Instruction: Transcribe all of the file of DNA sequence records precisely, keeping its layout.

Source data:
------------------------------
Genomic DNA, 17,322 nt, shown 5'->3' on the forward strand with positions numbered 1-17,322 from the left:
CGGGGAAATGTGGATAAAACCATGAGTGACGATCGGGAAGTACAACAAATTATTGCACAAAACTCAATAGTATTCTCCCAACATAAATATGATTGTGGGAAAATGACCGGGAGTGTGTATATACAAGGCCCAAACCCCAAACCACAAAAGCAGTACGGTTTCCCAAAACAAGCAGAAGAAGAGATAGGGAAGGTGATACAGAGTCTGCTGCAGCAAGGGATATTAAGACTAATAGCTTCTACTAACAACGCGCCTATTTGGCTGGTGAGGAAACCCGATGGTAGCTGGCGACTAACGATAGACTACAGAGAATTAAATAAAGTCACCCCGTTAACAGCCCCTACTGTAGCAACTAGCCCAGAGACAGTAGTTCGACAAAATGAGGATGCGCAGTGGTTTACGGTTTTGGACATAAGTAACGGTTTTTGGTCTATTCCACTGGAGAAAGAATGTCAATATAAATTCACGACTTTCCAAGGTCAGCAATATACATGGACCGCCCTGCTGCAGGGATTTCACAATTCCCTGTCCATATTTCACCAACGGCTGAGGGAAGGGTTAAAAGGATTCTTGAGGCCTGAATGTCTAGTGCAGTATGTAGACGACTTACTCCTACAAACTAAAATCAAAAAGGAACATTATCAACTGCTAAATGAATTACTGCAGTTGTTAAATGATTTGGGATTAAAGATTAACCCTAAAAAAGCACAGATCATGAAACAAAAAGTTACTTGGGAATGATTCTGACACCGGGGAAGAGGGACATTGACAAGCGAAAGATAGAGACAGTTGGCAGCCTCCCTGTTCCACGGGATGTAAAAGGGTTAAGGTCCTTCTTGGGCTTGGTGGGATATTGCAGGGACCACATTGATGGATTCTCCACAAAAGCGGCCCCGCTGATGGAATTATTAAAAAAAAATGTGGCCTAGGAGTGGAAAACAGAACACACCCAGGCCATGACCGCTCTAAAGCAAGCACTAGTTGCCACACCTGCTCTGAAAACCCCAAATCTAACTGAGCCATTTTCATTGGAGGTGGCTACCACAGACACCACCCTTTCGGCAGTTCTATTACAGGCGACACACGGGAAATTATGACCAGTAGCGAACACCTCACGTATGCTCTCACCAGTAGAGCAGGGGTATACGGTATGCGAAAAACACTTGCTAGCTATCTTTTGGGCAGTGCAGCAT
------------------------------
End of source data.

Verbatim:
Genomic DNA, 17,322 nt, shown 5'->3' on the forward strand with positions numbered 1-17,322 from the left:
CGGGGAAATGTGGATAAAACCATGAGTGACGATCGGGAAGTACAACAAATTATTGCACAAAACTCAATAGTATTCTCCCAACATAAATATGATTGTGGGAAAATGACCGGGAGTGTGTATATACAAGGCCCAAACCCCAAACCACAAAAGCAGTACGGTTTCCCAAAACAAGCAGAAGAAGAGATAGGGAAGGTGATACAGAGTCTGCTGCAGCAAGGGATATTAAGACTAATAGCTTCTACTAACAACGCGCCTATTTGGCTGGTGAGGAAACCCGATGGTAGCTGGCGACTAACGATAGACTACAGAGAATTAAATAAAGTCACCCCGTTAACAGCCCCTACTGTAGCAACTAGCCCAGAGACAGTAGTTCGACAAAATGAGGATGCGCAGTGGTTTACGGTTTTGGACATAAGTAACGGTTTTTGGTCTATTCCACTGGAGAAAGAATGTCAATATAAATTCACGACTTTCCAAGGTCAGCAATATACATGGACCGCCCTGCTGCAGGGATTTCACAATTCCCTGTCCATATTTCACCAACGGCTGAGGGAAGGGTTAAAAGGATTCTTGAGGCCTGAATGTCTAGTGCAGTATGTAGACGACTTACTCCTACAAACTAAAATCAAAAAGGAACATTATCAACTGCTAAATGAATTACTGCAGTTGTTAAATGATTTGGGATTAAAGATTAACCCTAAAAAAGCACAGATCATGAAACAAAAAGTTACTTGGGAATGATTCTGACACCGGGGAAGAGGGACATTGACAAGCGAAAGATAGAGACAGTTGGCAGCCTCCCTGTTCCACGGGATGTAAAAGGGTTAAGGTCCTTCTTGGGCTTGGTGGGATATTGCAGGGACCACATTGATGGATTCTCCACAAAAGCGGCCCCGCTGATGGAATTATTAAAAAAAAATGTGGCCTAGGAGTGGAAAACAGAACACACCCAGGCCATGACCGCTCTAAAGCAAGCACTAGTTGCCACACCTGCTCTGAAAACCCCAAATCTAACTGAGCCATTTTCATTGGAGGTGGCTACCACAGACACCACCCTTTCGGCAGTTCTATTACAGGCGACACACGGGAAATTATGACCAGTAGCGAACACCTCACGTATGCTCTCACCAGTAGAGCAGGGGTATACGGTATGCGAAAAACACTTGCTAGCTATCTTTTGGGCAGTGCAGCAT